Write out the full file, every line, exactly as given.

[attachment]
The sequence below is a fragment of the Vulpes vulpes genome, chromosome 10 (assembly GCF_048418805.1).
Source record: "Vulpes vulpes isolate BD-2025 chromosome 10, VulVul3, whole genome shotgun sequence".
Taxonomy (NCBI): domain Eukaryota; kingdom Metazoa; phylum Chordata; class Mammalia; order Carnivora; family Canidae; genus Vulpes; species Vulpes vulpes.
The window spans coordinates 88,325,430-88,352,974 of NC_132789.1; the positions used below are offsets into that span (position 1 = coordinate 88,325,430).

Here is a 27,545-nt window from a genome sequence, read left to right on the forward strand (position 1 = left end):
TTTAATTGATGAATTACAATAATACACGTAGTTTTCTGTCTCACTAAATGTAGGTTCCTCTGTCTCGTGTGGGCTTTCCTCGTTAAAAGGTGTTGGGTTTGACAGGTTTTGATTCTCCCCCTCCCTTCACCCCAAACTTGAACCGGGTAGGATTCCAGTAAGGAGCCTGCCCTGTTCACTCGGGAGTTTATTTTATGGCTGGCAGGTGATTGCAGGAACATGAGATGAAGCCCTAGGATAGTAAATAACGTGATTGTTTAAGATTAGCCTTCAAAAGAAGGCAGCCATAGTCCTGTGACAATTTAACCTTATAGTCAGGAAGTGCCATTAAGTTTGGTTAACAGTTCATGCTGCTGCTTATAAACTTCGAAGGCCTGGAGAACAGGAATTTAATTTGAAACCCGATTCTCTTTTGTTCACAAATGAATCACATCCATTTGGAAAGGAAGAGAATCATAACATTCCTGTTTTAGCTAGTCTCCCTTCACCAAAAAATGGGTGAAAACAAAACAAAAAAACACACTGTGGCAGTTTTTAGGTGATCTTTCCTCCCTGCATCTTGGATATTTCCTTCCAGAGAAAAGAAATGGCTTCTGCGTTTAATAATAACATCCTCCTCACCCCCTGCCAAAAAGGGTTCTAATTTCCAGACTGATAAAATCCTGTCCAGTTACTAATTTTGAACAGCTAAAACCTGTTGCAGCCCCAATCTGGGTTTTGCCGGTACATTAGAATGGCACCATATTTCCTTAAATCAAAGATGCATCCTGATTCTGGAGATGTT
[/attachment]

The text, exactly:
The sequence below is a fragment of the Vulpes vulpes genome, chromosome 10 (assembly GCF_048418805.1).
Source record: "Vulpes vulpes isolate BD-2025 chromosome 10, VulVul3, whole genome shotgun sequence".
Taxonomy (NCBI): domain Eukaryota; kingdom Metazoa; phylum Chordata; class Mammalia; order Carnivora; family Canidae; genus Vulpes; species Vulpes vulpes.
The window spans coordinates 88,325,430-88,352,974 of NC_132789.1; the positions used below are offsets into that span (position 1 = coordinate 88,325,430).

Here is a 27,545-nt window from a genome sequence, read left to right on the forward strand (position 1 = left end):
TTTAATTGATGAATTACAATAATACACGTAGTTTTCTGTCTCACTAAATGTAGGTTCCTCTGTCTCGTGTGGGCTTTCCTCGTTAAAAGGTGTTGGGTTTGACAGGTTTTGATTCTCCCCCTCCCTTCACCCCAAACTTGAACCGGGTAGGATTCCAGTAAGGAGCCTGCCCTGTTCACTCGGGAGTTTATTTTATGGCTGGCAGGTGATTGCAGGAACATGAGATGAAGCCCTAGGATAGTAAATAACGTGATTGTTTAAGATTAGCCTTCAAAAGAAGGCAGCCATAGTCCTGTGACAATTTAACCTTATAGTCAGGAAGTGCCATTAAGTTTGGTTAACAGTTCATGCTGCTGCTTATAAACTTCGAAGGCCTGGAGAACAGGAATTTAATTTGAAACCCGATTCTCTTTTGTTCACAAATGAATCACATCCATTTGGAAAGGAAGAGAATCATAACATTCCTGTTTTAGCTAGTCTCCCTTCACCAAAAAATGGGTGAAAACAAAACAAAAAAACACACTGTGGCAGTTTTTAGGTGATCTTTCCTCCCTGCATCTTGGATATTTCCTTCCAGAGAAAAGAAATGGCTTCTGCGTTTAATAATAACATCCTCCTCACCCCCTGCCAAAAAGGGTTCTAATTTCCAGACTGATAAAATCCTGTCCAGTTACTAATTTTGAACAGCTAAAACCTGTTGCAGCCCCAATCTGGGTTTTGCCGGTACATTAGAATGGCACCATATTTCCTTAAATCAAAGATGCATCCTGATTCTGGAGATGTT